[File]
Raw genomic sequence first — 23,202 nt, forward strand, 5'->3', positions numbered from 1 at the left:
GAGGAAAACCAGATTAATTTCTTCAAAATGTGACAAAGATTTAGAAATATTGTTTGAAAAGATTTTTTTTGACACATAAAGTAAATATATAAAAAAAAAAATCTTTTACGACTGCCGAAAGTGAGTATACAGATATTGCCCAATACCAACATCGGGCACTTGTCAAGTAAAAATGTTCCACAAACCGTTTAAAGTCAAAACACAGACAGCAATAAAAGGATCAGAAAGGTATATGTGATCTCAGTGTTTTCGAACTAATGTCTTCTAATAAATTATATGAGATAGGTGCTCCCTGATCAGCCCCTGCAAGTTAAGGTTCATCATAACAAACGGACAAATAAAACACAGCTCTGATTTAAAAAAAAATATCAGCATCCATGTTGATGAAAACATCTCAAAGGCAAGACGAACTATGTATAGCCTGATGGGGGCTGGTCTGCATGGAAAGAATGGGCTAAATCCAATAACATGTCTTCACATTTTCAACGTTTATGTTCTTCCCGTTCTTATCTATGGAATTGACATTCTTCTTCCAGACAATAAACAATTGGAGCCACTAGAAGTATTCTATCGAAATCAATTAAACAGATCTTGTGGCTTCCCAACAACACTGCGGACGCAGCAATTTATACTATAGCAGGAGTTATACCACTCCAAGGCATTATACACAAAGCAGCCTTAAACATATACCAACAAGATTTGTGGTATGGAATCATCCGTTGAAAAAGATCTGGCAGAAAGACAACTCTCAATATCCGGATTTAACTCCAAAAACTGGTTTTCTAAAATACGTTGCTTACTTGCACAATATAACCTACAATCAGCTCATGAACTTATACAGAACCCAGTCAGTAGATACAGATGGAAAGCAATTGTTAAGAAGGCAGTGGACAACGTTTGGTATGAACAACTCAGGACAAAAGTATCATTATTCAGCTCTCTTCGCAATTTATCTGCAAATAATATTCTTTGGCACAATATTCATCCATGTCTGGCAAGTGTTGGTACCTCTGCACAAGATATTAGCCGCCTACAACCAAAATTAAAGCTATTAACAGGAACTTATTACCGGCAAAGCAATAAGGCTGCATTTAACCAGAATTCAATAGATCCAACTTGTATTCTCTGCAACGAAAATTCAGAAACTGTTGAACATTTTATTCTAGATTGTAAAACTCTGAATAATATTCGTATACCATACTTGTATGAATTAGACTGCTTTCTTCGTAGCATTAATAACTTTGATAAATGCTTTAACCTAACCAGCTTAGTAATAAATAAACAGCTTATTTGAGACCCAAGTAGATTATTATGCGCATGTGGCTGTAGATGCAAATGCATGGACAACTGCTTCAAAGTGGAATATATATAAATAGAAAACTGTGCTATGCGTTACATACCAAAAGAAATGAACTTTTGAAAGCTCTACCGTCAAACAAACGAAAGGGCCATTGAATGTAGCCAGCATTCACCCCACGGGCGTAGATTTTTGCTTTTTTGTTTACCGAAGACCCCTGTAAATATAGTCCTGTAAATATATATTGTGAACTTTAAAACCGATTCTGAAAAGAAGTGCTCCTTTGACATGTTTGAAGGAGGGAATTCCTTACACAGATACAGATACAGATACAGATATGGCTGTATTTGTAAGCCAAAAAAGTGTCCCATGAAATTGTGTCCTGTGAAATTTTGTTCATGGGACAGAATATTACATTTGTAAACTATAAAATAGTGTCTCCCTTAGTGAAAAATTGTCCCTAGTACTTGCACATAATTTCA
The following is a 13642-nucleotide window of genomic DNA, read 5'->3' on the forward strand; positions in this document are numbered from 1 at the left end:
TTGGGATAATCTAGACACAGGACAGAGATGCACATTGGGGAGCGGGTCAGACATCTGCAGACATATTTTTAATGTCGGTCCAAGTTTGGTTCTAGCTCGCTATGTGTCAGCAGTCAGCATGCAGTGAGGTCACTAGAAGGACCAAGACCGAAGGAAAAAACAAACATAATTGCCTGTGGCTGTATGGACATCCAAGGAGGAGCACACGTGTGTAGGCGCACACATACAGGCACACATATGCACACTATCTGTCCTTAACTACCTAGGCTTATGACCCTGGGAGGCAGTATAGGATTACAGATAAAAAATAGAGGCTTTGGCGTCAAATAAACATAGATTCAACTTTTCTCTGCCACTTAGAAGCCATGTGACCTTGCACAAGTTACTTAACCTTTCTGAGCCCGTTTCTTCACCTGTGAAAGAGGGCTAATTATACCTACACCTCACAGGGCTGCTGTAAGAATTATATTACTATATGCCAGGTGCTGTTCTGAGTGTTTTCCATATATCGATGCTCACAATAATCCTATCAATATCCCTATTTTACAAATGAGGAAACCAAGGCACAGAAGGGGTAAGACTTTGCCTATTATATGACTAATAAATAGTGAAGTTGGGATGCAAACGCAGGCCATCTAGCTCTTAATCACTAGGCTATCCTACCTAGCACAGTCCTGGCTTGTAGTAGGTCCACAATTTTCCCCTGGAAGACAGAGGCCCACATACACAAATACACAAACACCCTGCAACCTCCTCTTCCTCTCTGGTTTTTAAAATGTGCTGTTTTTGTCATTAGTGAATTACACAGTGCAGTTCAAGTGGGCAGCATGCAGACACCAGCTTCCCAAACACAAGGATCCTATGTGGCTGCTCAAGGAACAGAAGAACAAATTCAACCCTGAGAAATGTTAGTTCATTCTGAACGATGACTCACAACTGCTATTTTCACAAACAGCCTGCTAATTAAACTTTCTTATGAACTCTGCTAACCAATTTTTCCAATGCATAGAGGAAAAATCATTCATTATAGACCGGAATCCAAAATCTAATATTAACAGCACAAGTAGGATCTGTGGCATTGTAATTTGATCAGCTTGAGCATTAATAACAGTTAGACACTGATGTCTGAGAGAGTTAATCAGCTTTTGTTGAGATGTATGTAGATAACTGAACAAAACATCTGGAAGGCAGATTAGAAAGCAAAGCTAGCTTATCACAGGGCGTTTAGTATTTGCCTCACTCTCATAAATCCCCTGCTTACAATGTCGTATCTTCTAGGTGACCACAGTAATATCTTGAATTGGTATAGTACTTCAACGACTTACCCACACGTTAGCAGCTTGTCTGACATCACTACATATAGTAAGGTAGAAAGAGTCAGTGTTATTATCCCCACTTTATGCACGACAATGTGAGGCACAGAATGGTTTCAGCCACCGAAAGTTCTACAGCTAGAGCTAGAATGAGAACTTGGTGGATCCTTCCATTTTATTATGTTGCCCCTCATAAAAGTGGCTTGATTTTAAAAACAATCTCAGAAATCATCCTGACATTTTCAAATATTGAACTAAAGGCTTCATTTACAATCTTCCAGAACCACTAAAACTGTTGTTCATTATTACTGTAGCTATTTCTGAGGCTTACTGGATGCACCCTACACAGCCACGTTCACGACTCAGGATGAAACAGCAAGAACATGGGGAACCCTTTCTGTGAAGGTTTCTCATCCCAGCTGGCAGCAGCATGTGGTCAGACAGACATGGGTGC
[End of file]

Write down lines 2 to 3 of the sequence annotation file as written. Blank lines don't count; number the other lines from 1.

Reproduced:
GAGGAAAACCAGATTAATTTCTTCAAAATGTGACAAAGATTTAGAAATATTGTTTGAAAAGATTTTTTTTGACACATAAAGTAAATATATAAAAAAAAAAATCTTTTACGACTGCCGAAAGTGAGTATACAGATATTGCCCAATACCAACATCGGGCACTTGTCAAGTAAAAATGTTCCACAAACCGTTTAAAGTCAAAACACAGACAGCAATAAAAGGATCAGAAAGGTATATGTGATCTCAGTGTTTTCGAACTAATGTCTTCTAATAAATTATATGAGATAGGTGCTCCCTGATCAGCCCCTGCAAGTTAAGGTTCATCATAACAAACGGACAAATAAAACACAGCTCTGATTTAAAAAAAAATATCAGCATCCATGTTGATGAAAACATCTCAAAGGCAAGACGAACTATGTATAGCCTGATGGGGGCTGGTCTGCATGGAAAGAATGGGCTAAATCCAATAACATGTCTTCACATTTTCAACGTTTATGTTCTTCCCGTTCTTATCTATGGAATTGACATTCTTCTTCCAGACAATAAACAATTGGAGCCACTAGAAGTATTCTATCGAAATCAATTAAACAGATCTTGTGGCTTCCCAACAACACTGCGGACGCAGCAATTTATACTATAGCAGGAGTTATACCACTCCAAGGCATTATACACAAAGCAGCCTTAAACATATACCAACAAGATTTGTGGTATGGAATCATCCGTTGAAAAAGATCTGGCAGAAAGACAACTCTCAATATCCGGATTTAACTCCAAAAACTGGTTTTCTAAAATACGTTGCTTACTTGCACAATATAACCTACAATCAGCTCATGAACTTATACAGAACCCAGTCAGTAGATACAGATGGAAAGCAATTGTTAAGAAGGCAGTGGACAACGTTTGGTATGAACAACTCAGGACAAAAGTATCATTATTCAGCTCTCTTCGCAATTTATCTGCAAATAATATTCTTTGGCACAATATTCATCCATGTCTGGCAAGTGTTGGTACCTCTGCACAAGATATTAGCCGCCTACAACCAAAATTAAAGCTATTAACAGGAACTTATTACCGGCAAAGCAATAAGGCTGCATTTAACCAGAATTCAATAGATCCAACTTGTATTCTCTGCAACGAAAATTCAGAAACTGTTGAACATTTTATTCTAGATTGTAAAACTCTGAATAATATTCGTATACCATACTTGTATGAATTAGACTGCTTTCTTCGTAGCATTAATAACTTTGATAAATGCTTTAACCTAACCAGCTTAGTAATAAATAAACAGCTTATTTGAGACCCAAGTAGATTATTATGCGCATGTGGCTGTAGATGCAAATGCATGGACAACTGCTTCAAAGTGGAATATATATAAATAGAAAACTGTGCTATGCGTTACATACCAAAAGAAATGAACTTTTGAAAGCTCTACCGTCAAACAAACGAAAGGGCCATTGAATGTAGCCAGCATTCACCCCACGGGCGTAGATTTTTGCTTTTTTGTTTACCGAAGACCCCTGTAAATATAGTCCTGTAAATATATATTGTGAACTTTAAAACCGATTCTGAAAAGAAGTGCTCCTTTGACATGTTTGAAGGAGGGAATTCCTTACACAGATACAGATACAGATACAGATATGGCTGTATTTGTAAGCCAAAAAAGTGTCCCATGAAATTGTGTCCTGTGAAATTTTGTTCATGGGACAGAATATTACATTTGTAAACTATAAAATAGTGTCTCCCTTAGTGAAAAATTGTCCCTAGTACTTGCACATAATTTCA
The following is a 13642-nucleotide window of genomic DNA, read 5'->3' on the forward strand; positions in this document are numbered from 1 at the left end: